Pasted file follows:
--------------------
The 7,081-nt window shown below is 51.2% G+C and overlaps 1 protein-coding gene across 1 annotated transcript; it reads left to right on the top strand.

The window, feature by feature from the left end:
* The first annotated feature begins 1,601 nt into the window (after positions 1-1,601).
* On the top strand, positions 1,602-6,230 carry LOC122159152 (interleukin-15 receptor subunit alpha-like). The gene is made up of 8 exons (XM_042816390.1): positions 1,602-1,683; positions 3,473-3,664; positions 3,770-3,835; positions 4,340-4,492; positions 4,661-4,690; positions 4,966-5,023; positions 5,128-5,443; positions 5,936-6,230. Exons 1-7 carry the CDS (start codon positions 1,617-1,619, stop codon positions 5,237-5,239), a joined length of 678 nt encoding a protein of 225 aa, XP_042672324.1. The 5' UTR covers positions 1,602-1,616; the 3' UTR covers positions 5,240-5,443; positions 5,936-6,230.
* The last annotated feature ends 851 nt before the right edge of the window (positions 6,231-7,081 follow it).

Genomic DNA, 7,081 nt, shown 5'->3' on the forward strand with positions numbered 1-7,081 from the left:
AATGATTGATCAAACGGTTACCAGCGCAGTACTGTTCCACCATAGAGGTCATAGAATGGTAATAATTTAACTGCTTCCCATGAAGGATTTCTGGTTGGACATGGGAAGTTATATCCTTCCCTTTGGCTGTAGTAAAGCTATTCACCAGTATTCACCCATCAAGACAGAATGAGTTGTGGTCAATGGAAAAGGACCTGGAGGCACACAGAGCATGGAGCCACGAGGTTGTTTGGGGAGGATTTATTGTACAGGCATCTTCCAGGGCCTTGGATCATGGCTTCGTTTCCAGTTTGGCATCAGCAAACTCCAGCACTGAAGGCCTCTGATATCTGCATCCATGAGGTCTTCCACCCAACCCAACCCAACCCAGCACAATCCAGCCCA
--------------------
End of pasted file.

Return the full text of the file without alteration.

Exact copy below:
The 7,081-nt window shown below is 51.2% G+C and overlaps 1 protein-coding gene across 1 annotated transcript; it reads left to right on the top strand.

The window, feature by feature from the left end:
* The first annotated feature begins 1,601 nt into the window (after positions 1-1,601).
* On the top strand, positions 1,602-6,230 carry LOC122159152 (interleukin-15 receptor subunit alpha-like). The gene is made up of 8 exons (XM_042816390.1): positions 1,602-1,683; positions 3,473-3,664; positions 3,770-3,835; positions 4,340-4,492; positions 4,661-4,690; positions 4,966-5,023; positions 5,128-5,443; positions 5,936-6,230. Exons 1-7 carry the CDS (start codon positions 1,617-1,619, stop codon positions 5,237-5,239), a joined length of 678 nt encoding a protein of 225 aa, XP_042672324.1. The 5' UTR covers positions 1,602-1,616; the 3' UTR covers positions 5,240-5,443; positions 5,936-6,230.
* The last annotated feature ends 851 nt before the right edge of the window (positions 6,231-7,081 follow it).

Genomic DNA, 7,081 nt, shown 5'->3' on the forward strand with positions numbered 1-7,081 from the left:
AATGATTGATCAAACGGTTACCAGCGCAGTACTGTTCCACCATAGAGGTCATAGAATGGTAATAATTTAACTGCTTCCCATGAAGGATTTCTGGTTGGACATGGGAAGTTATATCCTTCCCTTTGGCTGTAGTAAAGCTATTCACCAGTATTCACCCATCAAGACAGAATGAGTTGTGGTCAATGGAAAAGGACCTGGAGGCACACAGAGCATGGAGCCACGAGGTTGTTTGGGGAGGATTTATTGTACAGGCATCTTCCAGGGCCTTGGATCATGGCTTCGTTTCCAGTTTGGCATCAGCAAACTCCAGCACTGAAGGCCTCTGATATCTGCATCCATGAGGTCTTCCACCCAACCCAACCCAACCCAGCACAATCCAGCCCA